Thembinkosi Sekgaphane
Phakaaathi Digital Administrator
2 minute read
29 Jul 2019
4:17 pm

A father’s cry for his son, the echo of a broken heart

Thembinkosi Sekgaphane

Waking up to the news that former Orlando Pirates goalkeeper Senzo Meyiwa’s father Sam had passed on after suffering a second stroke reminds me of a tragedy that struck my family in 2017.

The late Senzo Meyiwa (Photo by Anesh Debiky/Gallo Images)

If there was ever an occurrence that could describe the phrase “carrying the weight of the world on your shoulders” it would have to be about a father burying his son after he was senselessly killed.

I listened to my grandfather speaking about my father’s death each day for all of 2018 after he was stabbed to death by my adopted sister the year before, it reminded me of how Sam pleaded for justice from Orlando Pirates and the South African Police Service for his son’s death. Senzo was murdered in an alleged robbery in Vosloorus in 2014.

Stroke and asthma are medical terms commonly stated as the causes of deaths when inconsolable men die after burying their sons.

Senzo’s death sent shock waves throughout South Africa and his unsolved murder case left the country with every little hope in our justice system. After all if the SAPS can’t find the killer of a popular country figure like Senzo, then ordinary people have getting justice.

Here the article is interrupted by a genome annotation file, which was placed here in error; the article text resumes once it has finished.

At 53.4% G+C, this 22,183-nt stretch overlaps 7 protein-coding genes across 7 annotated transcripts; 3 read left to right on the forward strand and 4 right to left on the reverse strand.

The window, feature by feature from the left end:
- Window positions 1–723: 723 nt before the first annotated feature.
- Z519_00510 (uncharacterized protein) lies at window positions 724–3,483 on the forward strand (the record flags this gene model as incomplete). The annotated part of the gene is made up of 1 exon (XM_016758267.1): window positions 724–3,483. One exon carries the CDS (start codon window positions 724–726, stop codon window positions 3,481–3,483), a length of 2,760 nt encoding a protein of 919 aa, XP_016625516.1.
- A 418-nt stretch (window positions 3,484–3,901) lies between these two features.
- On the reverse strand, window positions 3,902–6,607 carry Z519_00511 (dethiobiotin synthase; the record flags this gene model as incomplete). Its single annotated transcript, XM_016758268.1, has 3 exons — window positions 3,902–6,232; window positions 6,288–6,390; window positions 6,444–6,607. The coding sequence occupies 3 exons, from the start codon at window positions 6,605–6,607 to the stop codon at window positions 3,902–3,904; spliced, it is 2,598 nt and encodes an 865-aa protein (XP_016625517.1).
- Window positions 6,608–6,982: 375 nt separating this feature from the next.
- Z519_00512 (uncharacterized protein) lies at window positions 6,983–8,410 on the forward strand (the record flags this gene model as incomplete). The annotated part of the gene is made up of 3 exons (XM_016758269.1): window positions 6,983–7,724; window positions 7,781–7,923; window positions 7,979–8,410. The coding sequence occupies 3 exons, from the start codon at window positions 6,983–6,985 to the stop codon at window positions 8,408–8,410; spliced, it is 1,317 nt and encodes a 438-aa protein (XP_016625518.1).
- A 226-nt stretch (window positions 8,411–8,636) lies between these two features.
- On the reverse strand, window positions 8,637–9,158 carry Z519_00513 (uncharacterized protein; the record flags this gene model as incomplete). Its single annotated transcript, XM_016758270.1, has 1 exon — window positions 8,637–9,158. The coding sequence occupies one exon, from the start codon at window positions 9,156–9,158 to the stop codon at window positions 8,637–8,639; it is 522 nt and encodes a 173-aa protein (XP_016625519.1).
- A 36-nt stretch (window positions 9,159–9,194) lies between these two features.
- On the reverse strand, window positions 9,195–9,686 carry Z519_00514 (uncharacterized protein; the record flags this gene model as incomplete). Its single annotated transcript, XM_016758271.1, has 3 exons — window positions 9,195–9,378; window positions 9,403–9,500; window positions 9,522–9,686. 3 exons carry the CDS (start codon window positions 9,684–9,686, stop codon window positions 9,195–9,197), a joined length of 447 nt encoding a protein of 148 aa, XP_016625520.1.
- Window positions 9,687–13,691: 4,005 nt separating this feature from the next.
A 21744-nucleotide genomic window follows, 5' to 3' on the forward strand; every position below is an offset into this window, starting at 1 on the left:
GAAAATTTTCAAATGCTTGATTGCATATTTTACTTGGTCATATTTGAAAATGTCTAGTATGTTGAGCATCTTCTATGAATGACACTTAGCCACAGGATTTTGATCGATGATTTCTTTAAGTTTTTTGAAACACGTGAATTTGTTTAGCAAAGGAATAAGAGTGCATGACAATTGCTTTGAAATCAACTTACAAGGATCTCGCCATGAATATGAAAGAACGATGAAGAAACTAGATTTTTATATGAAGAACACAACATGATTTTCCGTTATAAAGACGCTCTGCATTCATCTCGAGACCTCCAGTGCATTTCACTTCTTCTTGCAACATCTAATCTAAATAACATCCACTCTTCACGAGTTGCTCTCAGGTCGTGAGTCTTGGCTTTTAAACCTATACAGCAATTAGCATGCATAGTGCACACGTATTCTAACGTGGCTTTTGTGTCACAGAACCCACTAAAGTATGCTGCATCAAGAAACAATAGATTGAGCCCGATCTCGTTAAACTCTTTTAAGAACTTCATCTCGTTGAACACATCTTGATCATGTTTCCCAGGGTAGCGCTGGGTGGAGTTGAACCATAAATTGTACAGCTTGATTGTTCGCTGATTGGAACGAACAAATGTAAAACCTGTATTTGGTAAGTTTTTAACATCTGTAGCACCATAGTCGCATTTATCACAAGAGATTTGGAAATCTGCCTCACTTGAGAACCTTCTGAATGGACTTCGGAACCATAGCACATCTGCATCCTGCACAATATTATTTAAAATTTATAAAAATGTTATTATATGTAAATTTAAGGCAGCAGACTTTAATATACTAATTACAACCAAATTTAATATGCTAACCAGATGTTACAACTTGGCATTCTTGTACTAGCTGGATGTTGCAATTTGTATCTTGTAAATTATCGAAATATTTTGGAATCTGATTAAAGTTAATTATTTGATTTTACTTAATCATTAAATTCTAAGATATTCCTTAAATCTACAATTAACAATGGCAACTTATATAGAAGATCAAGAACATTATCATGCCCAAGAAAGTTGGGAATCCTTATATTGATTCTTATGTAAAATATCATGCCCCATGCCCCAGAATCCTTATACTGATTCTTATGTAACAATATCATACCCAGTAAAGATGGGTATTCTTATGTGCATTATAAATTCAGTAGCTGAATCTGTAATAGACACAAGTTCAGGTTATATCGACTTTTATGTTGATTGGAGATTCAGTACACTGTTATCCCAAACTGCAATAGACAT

The former Bafana Bafana keeper’s death has also left many wondering if the PSL cares about the wellbeing of their assets, in this case, the players. Several players have died from car accidents and the League treated them like isolated incidents instead of coming up with a plan to curb road carnage and to teach players about responsible driving.

South Africans are expert copycats, but only when it comes to frivolous nonsense that doesn’t help anyone. The League should look at their European counterparts as well as other sporting codes to learn how to better manage their talent. Insurance pay-outs and glittering memorial/funeral services should be viewed as a disservice to families and clubs who have lost their loved ones.

As it stands now, all that remains for the Meyiwa family are the promises made to them by Police Minister Bheki Cele to resolve the Senzo Meyiwa murder case. It remains a guess for everyone if whether or not these promises will be kept.

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